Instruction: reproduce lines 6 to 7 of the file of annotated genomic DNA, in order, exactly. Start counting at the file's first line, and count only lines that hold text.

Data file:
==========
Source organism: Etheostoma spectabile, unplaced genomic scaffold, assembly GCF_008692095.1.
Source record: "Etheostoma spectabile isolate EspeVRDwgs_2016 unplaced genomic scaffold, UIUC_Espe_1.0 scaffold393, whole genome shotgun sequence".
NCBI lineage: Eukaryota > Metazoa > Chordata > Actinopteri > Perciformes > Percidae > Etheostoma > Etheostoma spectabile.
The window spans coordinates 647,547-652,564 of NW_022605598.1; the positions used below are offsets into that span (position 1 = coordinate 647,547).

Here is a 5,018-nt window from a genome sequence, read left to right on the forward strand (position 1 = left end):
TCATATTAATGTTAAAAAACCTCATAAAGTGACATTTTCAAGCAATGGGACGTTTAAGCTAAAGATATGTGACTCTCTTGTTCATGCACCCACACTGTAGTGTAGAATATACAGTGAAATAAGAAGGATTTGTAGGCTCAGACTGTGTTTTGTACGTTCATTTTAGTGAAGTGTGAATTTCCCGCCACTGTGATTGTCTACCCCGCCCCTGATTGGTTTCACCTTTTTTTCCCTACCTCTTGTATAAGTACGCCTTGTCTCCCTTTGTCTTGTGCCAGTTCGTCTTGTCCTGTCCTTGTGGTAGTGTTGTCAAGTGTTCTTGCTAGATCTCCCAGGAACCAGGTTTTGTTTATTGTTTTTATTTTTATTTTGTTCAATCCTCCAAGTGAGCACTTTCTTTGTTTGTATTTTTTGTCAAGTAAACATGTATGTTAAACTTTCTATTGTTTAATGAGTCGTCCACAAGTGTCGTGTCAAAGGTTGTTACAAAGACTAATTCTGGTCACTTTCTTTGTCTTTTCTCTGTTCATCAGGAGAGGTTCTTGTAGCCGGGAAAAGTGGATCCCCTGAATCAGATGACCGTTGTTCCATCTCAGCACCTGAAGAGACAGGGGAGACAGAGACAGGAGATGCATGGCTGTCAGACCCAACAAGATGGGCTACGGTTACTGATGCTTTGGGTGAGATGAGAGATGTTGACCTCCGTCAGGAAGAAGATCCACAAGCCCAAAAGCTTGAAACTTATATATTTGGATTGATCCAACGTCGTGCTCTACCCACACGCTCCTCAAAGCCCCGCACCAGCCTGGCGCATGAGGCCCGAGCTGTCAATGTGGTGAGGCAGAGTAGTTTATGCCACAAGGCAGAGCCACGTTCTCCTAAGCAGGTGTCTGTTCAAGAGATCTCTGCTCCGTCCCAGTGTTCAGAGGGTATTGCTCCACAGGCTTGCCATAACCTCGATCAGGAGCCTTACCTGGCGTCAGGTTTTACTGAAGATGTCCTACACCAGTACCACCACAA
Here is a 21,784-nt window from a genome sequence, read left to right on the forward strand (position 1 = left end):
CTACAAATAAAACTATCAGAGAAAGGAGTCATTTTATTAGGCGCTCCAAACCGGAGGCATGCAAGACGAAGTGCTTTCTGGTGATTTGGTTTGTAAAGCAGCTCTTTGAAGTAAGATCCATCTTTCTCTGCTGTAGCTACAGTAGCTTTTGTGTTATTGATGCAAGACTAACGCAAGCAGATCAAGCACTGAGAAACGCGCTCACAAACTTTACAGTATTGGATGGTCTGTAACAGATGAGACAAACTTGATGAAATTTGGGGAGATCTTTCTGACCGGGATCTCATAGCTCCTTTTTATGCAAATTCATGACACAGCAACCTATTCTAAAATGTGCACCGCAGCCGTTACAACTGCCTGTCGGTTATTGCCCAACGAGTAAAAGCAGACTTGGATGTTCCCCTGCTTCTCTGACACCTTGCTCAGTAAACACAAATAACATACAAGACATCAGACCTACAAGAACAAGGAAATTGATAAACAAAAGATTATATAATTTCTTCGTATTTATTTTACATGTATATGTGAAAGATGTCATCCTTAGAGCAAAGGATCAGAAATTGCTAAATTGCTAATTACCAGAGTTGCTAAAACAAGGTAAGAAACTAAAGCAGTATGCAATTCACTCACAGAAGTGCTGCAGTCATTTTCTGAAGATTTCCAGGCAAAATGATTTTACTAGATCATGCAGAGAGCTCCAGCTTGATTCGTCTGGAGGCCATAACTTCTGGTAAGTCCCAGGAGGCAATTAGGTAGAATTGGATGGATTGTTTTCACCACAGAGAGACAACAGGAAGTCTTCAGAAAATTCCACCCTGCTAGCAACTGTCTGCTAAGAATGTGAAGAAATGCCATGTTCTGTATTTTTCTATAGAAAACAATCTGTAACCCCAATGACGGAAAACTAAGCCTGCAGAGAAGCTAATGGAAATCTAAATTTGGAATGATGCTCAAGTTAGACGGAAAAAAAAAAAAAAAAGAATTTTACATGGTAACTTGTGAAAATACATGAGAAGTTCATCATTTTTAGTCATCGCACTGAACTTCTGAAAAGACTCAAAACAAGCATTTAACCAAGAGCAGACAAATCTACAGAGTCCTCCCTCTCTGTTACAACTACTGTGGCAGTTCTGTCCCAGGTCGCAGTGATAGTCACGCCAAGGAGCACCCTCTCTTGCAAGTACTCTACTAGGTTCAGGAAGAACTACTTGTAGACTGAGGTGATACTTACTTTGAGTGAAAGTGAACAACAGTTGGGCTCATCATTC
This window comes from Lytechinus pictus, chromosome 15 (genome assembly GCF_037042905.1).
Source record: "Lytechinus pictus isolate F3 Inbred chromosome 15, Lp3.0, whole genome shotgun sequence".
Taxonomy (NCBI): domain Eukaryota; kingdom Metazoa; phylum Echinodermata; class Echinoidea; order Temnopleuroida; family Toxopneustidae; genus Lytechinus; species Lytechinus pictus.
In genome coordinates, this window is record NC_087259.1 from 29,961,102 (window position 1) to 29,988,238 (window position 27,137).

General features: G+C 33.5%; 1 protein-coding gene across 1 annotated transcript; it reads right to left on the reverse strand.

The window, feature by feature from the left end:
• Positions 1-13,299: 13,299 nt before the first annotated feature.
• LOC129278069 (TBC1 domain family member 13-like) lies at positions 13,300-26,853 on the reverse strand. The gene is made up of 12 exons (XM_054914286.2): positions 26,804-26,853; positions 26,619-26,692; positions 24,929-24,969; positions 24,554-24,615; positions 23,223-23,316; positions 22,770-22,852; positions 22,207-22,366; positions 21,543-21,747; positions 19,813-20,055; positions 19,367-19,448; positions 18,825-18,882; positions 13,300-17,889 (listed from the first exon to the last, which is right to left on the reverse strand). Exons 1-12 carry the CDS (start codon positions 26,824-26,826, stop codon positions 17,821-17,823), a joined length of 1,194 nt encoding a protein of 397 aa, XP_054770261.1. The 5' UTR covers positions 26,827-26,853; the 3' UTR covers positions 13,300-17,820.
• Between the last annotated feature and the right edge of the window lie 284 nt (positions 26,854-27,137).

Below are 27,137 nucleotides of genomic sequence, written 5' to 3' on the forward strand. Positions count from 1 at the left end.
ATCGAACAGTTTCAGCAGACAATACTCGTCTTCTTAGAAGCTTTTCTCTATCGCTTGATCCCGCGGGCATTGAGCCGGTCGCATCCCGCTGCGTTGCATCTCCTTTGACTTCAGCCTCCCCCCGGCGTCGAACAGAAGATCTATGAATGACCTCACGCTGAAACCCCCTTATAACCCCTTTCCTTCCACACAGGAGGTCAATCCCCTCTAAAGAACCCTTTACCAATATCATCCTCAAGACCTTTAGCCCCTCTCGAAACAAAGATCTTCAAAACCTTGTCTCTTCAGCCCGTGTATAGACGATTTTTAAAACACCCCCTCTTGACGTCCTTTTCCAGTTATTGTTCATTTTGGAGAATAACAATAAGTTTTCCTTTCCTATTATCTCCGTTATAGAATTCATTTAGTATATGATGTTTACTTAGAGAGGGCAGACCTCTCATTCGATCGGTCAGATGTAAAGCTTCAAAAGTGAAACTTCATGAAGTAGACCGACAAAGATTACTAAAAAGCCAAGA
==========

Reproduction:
TCATATTAATGTTAAAAAACCTCATAAAGTGACATTTTCAAGCAATGGGACGTTTAAGCTAAAGATATGTGACTCTCTTGTTCATGCACCCACACTGTAGTGTAGAATATACAGTGAAATAAGAAGGATTTGTAGGCTCAGACTGTGTTTTGTACGTTCATTTTAGTGAAGTGTGAATTTCCCGCCACTGTGATTGTCTACCCCGCCCCTGATTGGTTTCACCTTTTTTTCCCTACCTCTTGTATAAGTACGCCTTGTCTCCCTTTGTCTTGTGCCAGTTCGTCTTGTCCTGTCCTTGTGGTAGTGTTGTCAAGTGTTCTTGCTAGATCTCCCAGGAACCAGGTTTTGTTTATTGTTTTTATTTTTATTTTGTTCAATCCTCCAAGTGAGCACTTTCTTTGTTTGTATTTTTTGTCAAGTAAACATGTATGTTAAACTTTCTATTGTTTAATGAGTCGTCCACAAGTGTCGTGTCAAAGGTTGTTACAAAGACTAATTCTGGTCACTTTCTTTGTCTTTTCTCTGTTCATCAGGAGAGGTTCTTGTAGCCGGGAAAAGTGGATCCCCTGAATCAGATGACCGTTGTTCCATCTCAGCACCTGAAGAGACAGGGGAGACAGAGACAGGAGATGCATGGCTGTCAGACCCAACAAGATGGGCTACGGTTACTGATGCTTTGGGTGAGATGAGAGATGTTGACCTCCGTCAGGAAGAAGATCCACAAGCCCAAAAGCTTGAAACTTATATATTTGGATTGATCCAACGTCGTGCTCTACCCACACGCTCCTCAAAGCCCCGCACCAGCCTGGCGCATGAGGCCCGAGCTGTCAATGTGGTGAGGCAGAGTAGTTTATGCCACAAGGCAGAGCCACGTTCTCCTAAGCAGGTGTCTGTTCAAGAGATCTCTGCTCCGTCCCAGTGTTCAGAGGGTATTGCTCCACAGGCTTGCCATAACCTCGATCAGGAGCCTTACCTGGCGTCAGGTTTTACTGAAGATGTCCTACACCAGTACCACCACAA
Here is a 21,784-nt window from a genome sequence, read left to right on the forward strand (position 1 = left end):